• For non ORG accounts, or sharing with AWS Organizations is not enabled, we have to accept an invite

Shared Services VPC

  • Is a VPC which provides infrastructure which can be used by other services
  • In AWS we can connect to a shared services VPC using VPC peering, Transit Gateways or using RAM
  • VPC owner can create and manage the VPC and subnets which shared with participants
  • Participants can provision services into the shared subnets, can read an reference network objects but can not modify or delete the subnets
  • Resources created by a participant account will not be visible for other participants or by the VPC owner account
  • Resources created by a participant account can be accessed from other resources created by other participant accounts because they are on the same network

AWS Service Quotas

  • Defines how much of a "thing" we can use inside of an AWS account
  • Example:
    • Number of EC2 instances at a certain times per region
    • Number of IAM users per AWS accounts
  • Services usually have a default per region quota
  • Global services may have a per account quota instead per region
  • Most services quotas can be increased as needed
  • Some service quotes can not be changed, example: number of IAM users per account (5000)
  • Service endpoint and quotas: https://docs.aws.amazon.com/general/latest/gr/aws-service-information.html
  • Service Quotas:
    • From the console we can go to this page, where we can create dashboards for quotas we want to monitor
    • We can request quota changes from this service for certain services
    • Quote request template: we can predefine quota value request for new accounts in an AWS organization
    • We can create a CloudWatch alarm for quotas
  • Legacy method to increase quotas: create a support ticket selecting service quota increase
  • We can request service quota increase from the CLI as well. Reference API: https://awscli.amazonaws.com/v2/documentation/api/latest/reference/service-quotas/request-service-quota-increase.html

SAML 2.0 Identity Federation

alt text

  • Federation cho phép người dùng bên ngoài AWS đảm nhận vai trò tạm thời để truy cập tài nguyên AWS

  • These users assume identity provider access role

  • SAML 2.0 - Security Assertion Markup Language

  • SAML 2.0 allows to indirectly use on-premise IDs with AWS (console and CLI)

  • SAML 2.0 based identity federation is used when we have and enterprise identity provider which is SAML 2.0 compatible

  • SAML 2.0 based federation is ideal when we have an existing identity management team managing access to other services including AWS

SAML 2.0 Identity Federation Authentication Process - API Access

  • Chúng ta bắt đầu với một môi trường on-premise ở bên trái sử dụng Identity Provider và Identity Store tương thích SAML 2.0. Bên phải là một môi trường AWS được cấu hình để cho phép Identity Federation dựa trên SAML 2.0
  • Điều này thực sự có nghĩa là từ một cơ sở hạ tầng tiềm năng đó là một Identity Provider tồn tại ở phía bên trái và một SAML Identity Provider đã được tạo trong IAM ở bên phải, sự tin cậy hai chiều đã được thiết lập giữa hai bên. Vì vậy, phiên bản IAM ở bên phải đã được định cấu hình để tin cậy Identity Provider tại chỗ trong môi trường bên trái.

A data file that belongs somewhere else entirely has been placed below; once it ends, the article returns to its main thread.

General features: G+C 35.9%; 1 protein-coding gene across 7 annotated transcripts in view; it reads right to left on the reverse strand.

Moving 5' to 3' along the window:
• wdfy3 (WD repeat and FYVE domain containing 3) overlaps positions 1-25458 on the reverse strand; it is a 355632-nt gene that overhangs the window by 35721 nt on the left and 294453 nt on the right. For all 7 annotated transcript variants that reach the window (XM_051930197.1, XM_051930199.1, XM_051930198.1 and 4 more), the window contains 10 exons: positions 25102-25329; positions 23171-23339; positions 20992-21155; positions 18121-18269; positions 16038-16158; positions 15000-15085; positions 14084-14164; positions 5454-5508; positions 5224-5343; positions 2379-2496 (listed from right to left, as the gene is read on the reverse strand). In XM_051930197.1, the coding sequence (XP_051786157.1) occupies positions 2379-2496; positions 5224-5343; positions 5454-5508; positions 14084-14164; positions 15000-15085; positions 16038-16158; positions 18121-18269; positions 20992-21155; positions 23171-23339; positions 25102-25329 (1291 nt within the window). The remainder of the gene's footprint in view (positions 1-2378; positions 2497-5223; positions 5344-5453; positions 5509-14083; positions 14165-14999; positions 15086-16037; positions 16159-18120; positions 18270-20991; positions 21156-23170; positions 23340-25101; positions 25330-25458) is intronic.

• Sau đó, chúng ta có một ứng dụng, trong trường hợp này là phiên bản doanh nghiệp của ứng dụng Catagram Nó bắt đầu quá trình này bằng cách liên lạc với Identity Provider để yêu cầu quyền truy cập
  • Khi quá trình này được bắt đầu, Identity Provider truy cập vào Identity Store và xác thực yêu cầu kéo danh sách các vai trò mà danh tính được ứng dụng Catagram sử dụng có quyền truy cập. Bên trong Identity Provider, bạn đã ánh xạ danh tính vào một hoặc nhiều vai trò. Một danh tính có thể sử dụng nhiều vai trò khác nhau, và do đó, ứng dụng Catagram sẽ có một lựa chọn để chọn.
  • Bây giờ sau khi quá trình xác thực này hoàn tất và ứng dụng Catagram đã chọn một vai trò, thứ mà nó nhận lại được gọi là SAML Assertion (Xác nhận SAML). Hãy coi đây như một mã thông báo chứng minh rằng danh tính đã được xác thực. Xác nhận SAML này được AWS tin cậy.
  • Bước tiếp theo là ứng dụng giao tiếp với AWS, cụ thể là STS bằng cách sử dụng thao tác STS: AssumeRoleWithSAML và nó chuyển trong Xác nhận SAML với yêu cầu đó. Bây giờ STS chấp nhận cuộc gọi và cho phép giả định vai trò, điều này tạo ra thông tin đăng nhập AWS tạm thời được trả về ứng dụng. Những gì đã xảy ra ở đây là Xác nhận SAML về cơ bản đã được đổi lấy thông tin đăng nhập AWS tạm thời hợp lệ.
  • Và hãy nhớ rằng, chỉ có thông tin đăng nhập AWS mới có thể được sử dụng để truy cập tài nguyên AWS. Và vì vậy, ứng dụng Catagram hiện có thể sử dụng các thông tin đăng nhập tạm thời này để tương tác với các dịch vụ AWS như DynamoDB. Quá trình này yêu cầu một số cấu hình trả trước. Ở đó cần phải là sự tin cậy hai chiều được tạo ra giữa IAM và Identity Provider đang được sử dụng cho bảo mật lưu trữ này. Và khi sự tin tưởng này đã được thiết lập, AWS sẽ tôn trọng các Xác nhận SAML và sử dụng chúng làm bằng chứng xác thực và cho phép bất kỳ thông tin nhận dạng nào đang thực hiện điều này quy trình để có quyền truy cập vào thông tin xác thực tạm thời có thể được sử dụng để tương tác với AWS.